Samolus parviflorus Raf.
CC = 5
CW = -5
MOC = 56
Family - Primulaceae
Habit - Perennial, slightly succulent forb with fibrous roots.
Stems - Ascending, to 35 cm, multiple from base, usually branched, glabrous.
Leaves - Basal and alternate, petiolate. Leaf blades 2-9 cm long, oblanceolate to obovate, tapered at the base, rounded or broadly angled to a bluntly pointed tip, the margins entire, the surfaces glabrous and sometimes shiny.
Inflorescences - Terminal and/or axillary racemes, these sessile or short-stalked, the axis slender, flexuous, the flowers long-stalked, with a small bract near the midpoint. Axis and pedicels glabrous.
Flowers - Perigynous by fusion of the ovary to the calyx tube. Calyces 0.7-1.5 mm long, the tube 0.5-1.0 mm, fused to ovary, the lobes 0.2-0.5 mm long, broadly triangular, sharply pointed at the tips. Corollas 1.0-1.5 mm long, white, deeply 5-lobed, the lobes oblong rounded or notched at the tips. Stamens 5, attached in the corolla tube. Staminodes minute, slender, scalelike, positioned in the sinuses between the corolla lobes. Ovary 1/2-2/3 of the way inferior, the style minute, the stigma, minute, capitate.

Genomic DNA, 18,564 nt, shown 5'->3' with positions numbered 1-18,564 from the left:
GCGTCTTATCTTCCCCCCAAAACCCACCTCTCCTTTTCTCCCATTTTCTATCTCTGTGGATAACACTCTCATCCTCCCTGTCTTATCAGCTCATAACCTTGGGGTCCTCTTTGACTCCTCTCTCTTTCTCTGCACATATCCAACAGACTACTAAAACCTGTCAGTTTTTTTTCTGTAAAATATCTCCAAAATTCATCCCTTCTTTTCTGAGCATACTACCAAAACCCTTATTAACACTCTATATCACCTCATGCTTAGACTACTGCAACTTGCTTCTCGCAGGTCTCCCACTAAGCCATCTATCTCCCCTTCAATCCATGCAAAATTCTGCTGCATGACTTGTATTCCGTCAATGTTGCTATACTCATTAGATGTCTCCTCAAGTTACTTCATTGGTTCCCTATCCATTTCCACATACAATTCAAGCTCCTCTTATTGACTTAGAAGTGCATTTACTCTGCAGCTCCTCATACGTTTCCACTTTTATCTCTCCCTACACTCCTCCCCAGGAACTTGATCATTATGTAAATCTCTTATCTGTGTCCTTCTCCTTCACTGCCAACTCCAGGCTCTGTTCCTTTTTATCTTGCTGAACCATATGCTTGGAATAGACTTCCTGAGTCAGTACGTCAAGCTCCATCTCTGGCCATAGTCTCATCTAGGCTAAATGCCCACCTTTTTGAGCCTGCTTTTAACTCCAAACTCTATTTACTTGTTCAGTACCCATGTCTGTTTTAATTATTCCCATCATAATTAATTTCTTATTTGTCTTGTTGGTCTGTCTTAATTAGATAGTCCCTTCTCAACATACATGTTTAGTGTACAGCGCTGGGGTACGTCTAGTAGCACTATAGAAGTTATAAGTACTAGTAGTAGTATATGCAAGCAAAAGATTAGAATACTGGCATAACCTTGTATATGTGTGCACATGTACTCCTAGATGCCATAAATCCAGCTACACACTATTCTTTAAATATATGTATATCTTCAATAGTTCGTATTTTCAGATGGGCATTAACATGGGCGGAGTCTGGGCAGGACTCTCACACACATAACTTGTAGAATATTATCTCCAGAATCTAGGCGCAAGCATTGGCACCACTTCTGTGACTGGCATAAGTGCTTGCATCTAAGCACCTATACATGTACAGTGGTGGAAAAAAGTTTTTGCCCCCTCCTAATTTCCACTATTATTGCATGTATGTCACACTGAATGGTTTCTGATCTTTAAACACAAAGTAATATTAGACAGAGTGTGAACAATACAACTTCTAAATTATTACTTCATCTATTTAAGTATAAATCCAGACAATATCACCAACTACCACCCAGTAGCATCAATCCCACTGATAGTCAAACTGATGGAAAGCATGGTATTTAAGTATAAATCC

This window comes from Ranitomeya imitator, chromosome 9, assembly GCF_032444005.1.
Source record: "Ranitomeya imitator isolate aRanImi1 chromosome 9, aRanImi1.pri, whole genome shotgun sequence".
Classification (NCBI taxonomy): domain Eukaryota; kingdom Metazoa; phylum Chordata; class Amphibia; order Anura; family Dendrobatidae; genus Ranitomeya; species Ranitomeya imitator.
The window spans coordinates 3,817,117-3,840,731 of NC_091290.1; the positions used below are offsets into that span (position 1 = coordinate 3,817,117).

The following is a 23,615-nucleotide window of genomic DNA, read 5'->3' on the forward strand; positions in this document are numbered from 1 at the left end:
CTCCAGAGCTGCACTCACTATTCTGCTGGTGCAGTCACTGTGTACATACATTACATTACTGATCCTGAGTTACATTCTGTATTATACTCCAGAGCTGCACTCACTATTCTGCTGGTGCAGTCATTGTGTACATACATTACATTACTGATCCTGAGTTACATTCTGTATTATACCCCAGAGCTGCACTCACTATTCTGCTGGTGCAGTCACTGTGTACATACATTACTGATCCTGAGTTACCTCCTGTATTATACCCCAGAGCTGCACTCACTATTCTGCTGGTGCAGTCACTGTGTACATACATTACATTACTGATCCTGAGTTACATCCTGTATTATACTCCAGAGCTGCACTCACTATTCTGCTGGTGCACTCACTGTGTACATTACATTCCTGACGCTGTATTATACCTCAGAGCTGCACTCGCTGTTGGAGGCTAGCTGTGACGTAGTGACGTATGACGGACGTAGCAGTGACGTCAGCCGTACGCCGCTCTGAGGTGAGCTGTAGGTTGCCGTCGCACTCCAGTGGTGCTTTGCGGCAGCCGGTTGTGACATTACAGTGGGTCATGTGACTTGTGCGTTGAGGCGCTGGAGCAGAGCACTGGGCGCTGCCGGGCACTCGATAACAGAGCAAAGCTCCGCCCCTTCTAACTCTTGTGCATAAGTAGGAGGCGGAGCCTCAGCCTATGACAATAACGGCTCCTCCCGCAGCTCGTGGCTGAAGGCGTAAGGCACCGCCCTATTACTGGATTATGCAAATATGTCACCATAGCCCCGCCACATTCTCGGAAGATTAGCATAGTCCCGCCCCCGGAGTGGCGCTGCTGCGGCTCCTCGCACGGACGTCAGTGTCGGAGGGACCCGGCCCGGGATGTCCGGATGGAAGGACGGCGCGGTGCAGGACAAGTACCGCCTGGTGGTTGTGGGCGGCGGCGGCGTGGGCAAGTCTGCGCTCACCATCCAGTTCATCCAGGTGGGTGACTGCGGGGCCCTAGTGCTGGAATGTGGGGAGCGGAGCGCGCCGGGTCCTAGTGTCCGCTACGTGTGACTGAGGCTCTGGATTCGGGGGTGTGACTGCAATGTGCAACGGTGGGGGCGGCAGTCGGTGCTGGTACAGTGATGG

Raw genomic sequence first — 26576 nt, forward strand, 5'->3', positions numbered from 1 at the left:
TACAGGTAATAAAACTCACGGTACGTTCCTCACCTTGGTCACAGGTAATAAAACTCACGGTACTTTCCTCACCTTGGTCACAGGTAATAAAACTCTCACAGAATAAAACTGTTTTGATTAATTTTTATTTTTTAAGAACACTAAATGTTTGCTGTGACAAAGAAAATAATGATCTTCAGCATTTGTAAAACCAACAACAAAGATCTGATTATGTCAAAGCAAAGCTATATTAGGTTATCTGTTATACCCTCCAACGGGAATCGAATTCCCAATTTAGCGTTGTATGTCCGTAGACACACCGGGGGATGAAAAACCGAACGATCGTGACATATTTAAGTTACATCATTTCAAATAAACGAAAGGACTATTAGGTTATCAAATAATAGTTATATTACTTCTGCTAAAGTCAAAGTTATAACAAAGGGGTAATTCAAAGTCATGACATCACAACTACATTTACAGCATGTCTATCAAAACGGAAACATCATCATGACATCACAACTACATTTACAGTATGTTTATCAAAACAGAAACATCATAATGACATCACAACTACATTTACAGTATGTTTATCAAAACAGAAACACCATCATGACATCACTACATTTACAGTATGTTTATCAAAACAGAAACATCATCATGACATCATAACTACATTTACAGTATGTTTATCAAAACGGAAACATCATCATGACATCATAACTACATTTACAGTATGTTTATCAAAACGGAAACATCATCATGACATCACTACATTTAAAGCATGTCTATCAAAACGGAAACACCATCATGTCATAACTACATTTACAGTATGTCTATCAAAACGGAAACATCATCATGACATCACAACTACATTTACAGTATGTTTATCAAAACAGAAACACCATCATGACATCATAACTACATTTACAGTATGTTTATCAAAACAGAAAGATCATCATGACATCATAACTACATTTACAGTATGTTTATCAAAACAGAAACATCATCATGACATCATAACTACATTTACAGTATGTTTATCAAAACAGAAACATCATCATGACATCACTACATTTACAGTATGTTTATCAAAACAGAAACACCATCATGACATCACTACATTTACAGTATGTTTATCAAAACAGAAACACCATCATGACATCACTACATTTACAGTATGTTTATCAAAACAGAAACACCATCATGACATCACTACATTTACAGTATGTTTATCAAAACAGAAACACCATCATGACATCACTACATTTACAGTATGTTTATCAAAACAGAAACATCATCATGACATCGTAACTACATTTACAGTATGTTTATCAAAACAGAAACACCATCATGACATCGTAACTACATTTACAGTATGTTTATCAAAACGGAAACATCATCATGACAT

Fruits - Capsules 2-3 mm long, globose, green, the walls translucent, dehiscent partway from the tip by 5 valves. Seeds minute, more or less triangular in outline, brown.
Flowering - April - September.
Habitat - Streambanks, pond margins, seeps, sloughs, bottomland forests, and bases and ledges of bluffs, sometimes emergent aquatics in shallow water.
Origin - Native to the U.S.
Lookalikes - None.
Other info. - This little species can be found in much of Missouri, excluding the northwestern third of the state. Its U.S. distribution is primarily southern. The flowers are quite small and overall the plant is fairly inconspicuous and easily missed. Once found it is relatively easy to recognize from its habitat, totally glabrous habit, tiny white flowers, and small round fruits on a zigzag stem. The plant makes its home in wet areas. It can grow underwater and is sometimes sold as an aquarium plant.
Photographs taken on the banks of the Current River in Van Buren, MO., 6-16-01, and at the Mud Crek Conservation Area, Butler County, MO., 6-11-04 (DETenaglia); also at Busch Wildlife Area, St. Charles County, MO, 6-19-2013, Young Conservation Area, Jefferson County, MO, 7-31-2013, and Tyson County Park, St. Louis County, MO, 8-31-2018 (SRTurner).